Some time ago, I was going through old photographs I’ve taken. The feeling of holding those moments in my hands was rare, raw.
I take photographs with my phone, but it doesn’t make me excited, or optimistic. My niece and nephew are younger than phones that have lenses and image sensors, and I desperately want, when they hear the word “camera,” for them to think of an object. Not an app. A tool of glass and metal; of opening a mysterious box and having to put a weird, light-sensitive plastic in before it works. I want them to think of occasion. That taking a photograph is special, something you dress up for. That photographs are things to save, not in a cloud but from a fire. I want them to hear the question “did you bring the camera?”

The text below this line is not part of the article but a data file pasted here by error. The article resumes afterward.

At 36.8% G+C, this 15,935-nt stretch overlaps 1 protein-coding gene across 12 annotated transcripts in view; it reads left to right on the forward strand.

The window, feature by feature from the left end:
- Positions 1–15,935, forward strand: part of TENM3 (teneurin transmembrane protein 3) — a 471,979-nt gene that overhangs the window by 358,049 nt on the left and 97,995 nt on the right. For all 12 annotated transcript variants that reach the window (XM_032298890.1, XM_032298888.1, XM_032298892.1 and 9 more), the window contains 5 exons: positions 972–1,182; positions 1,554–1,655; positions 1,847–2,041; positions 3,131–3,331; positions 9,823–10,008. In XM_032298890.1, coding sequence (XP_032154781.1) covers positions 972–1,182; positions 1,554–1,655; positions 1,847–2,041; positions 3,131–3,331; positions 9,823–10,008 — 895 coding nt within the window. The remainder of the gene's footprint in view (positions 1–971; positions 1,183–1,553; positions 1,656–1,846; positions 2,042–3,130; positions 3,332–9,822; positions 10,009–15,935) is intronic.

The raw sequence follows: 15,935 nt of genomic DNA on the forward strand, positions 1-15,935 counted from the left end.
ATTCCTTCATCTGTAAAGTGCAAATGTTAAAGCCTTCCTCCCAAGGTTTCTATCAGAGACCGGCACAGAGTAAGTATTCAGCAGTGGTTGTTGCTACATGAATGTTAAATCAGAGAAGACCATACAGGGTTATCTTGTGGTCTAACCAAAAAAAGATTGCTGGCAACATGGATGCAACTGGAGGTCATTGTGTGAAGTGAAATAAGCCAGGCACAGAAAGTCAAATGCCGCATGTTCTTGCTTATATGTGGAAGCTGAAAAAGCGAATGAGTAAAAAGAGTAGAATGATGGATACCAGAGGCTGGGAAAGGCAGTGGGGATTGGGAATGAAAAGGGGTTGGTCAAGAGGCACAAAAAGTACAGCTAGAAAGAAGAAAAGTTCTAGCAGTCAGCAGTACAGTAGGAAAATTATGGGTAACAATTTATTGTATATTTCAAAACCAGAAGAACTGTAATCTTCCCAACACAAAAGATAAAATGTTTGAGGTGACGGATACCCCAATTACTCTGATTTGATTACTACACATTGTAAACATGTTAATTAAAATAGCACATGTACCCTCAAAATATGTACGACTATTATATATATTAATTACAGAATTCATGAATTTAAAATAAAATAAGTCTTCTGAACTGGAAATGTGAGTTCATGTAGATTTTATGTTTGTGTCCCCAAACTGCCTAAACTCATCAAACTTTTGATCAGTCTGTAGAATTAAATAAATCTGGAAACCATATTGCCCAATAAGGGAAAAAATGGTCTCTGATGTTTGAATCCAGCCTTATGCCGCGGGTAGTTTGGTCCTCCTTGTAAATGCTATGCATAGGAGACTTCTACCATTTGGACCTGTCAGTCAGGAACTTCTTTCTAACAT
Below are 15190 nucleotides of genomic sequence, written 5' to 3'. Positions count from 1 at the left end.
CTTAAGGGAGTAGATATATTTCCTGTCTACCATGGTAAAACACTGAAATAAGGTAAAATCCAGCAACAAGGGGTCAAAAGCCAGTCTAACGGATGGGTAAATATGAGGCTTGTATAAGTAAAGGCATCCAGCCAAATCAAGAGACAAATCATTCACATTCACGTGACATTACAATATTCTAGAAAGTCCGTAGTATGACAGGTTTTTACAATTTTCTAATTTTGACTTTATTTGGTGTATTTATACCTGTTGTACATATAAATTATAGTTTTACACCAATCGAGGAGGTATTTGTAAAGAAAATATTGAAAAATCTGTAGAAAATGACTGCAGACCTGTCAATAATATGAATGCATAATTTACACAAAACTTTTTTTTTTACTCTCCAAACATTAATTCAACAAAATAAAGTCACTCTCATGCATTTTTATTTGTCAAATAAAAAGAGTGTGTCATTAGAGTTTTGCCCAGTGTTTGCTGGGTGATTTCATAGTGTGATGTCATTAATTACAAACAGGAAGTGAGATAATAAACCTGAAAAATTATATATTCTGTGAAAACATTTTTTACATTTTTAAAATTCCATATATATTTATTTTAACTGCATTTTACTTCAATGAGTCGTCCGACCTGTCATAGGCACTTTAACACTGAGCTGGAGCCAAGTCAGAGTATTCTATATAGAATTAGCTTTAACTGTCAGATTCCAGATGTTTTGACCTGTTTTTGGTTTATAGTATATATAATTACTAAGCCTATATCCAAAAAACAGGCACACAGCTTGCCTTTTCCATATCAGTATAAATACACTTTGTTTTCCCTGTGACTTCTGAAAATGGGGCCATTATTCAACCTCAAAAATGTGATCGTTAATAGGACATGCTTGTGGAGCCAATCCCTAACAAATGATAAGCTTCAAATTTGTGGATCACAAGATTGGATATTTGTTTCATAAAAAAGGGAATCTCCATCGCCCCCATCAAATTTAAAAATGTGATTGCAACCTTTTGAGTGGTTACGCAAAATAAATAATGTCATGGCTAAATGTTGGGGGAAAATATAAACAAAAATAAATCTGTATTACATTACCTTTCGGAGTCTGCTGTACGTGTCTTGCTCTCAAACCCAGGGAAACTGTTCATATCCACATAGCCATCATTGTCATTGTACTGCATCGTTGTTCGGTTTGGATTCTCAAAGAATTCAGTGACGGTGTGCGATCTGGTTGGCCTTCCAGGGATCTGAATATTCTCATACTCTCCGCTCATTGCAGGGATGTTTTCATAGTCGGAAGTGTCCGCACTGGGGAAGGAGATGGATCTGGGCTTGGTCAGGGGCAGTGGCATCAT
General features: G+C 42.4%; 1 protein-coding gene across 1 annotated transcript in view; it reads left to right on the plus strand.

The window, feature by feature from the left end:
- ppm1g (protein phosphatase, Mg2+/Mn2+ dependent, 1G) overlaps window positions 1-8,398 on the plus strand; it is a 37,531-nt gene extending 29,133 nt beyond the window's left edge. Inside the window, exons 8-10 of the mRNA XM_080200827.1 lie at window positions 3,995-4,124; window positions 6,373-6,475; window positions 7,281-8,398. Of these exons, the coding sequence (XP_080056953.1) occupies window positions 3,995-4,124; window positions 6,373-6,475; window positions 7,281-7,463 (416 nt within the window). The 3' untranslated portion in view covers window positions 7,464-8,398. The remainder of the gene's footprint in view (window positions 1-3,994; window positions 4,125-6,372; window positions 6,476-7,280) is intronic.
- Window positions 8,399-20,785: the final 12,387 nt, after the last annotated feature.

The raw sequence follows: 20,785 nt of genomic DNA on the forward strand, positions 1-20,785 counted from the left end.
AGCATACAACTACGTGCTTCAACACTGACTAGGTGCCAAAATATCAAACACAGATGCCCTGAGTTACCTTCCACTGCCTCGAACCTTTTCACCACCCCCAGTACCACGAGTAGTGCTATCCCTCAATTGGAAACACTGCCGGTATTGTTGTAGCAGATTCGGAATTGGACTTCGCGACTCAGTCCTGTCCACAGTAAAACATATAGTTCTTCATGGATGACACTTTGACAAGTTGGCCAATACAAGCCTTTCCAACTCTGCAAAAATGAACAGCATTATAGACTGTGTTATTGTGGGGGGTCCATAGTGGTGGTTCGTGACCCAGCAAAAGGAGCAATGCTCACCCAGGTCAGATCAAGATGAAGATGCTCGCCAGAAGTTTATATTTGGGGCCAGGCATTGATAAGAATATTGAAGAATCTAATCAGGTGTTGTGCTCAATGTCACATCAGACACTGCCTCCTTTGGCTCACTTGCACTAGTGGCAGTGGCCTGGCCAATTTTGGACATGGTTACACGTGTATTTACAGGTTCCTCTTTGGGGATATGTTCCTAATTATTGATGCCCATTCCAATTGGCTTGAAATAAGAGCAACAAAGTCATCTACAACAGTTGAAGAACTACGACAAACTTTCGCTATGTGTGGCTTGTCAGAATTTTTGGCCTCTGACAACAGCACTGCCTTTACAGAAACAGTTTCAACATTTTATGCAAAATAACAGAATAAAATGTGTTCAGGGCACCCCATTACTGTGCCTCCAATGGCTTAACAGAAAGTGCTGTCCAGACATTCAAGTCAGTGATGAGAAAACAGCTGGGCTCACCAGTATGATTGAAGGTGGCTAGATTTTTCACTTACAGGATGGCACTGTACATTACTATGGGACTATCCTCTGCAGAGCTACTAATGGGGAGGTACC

Most of all, I want them to take a photograph, and not know how it turned out until hours, days, weeks later, because I want to know they had those butterflies.
I hope their lives are moved by pictures they see and take. That photographs are something they discuss with friends, experience with lovers, and remember with family.
I want these things for them because I consider myself blessed that they have been true for me, and I have been shaped because of them. I want to make photographs, because I can’t imagine doing anything more meaningful.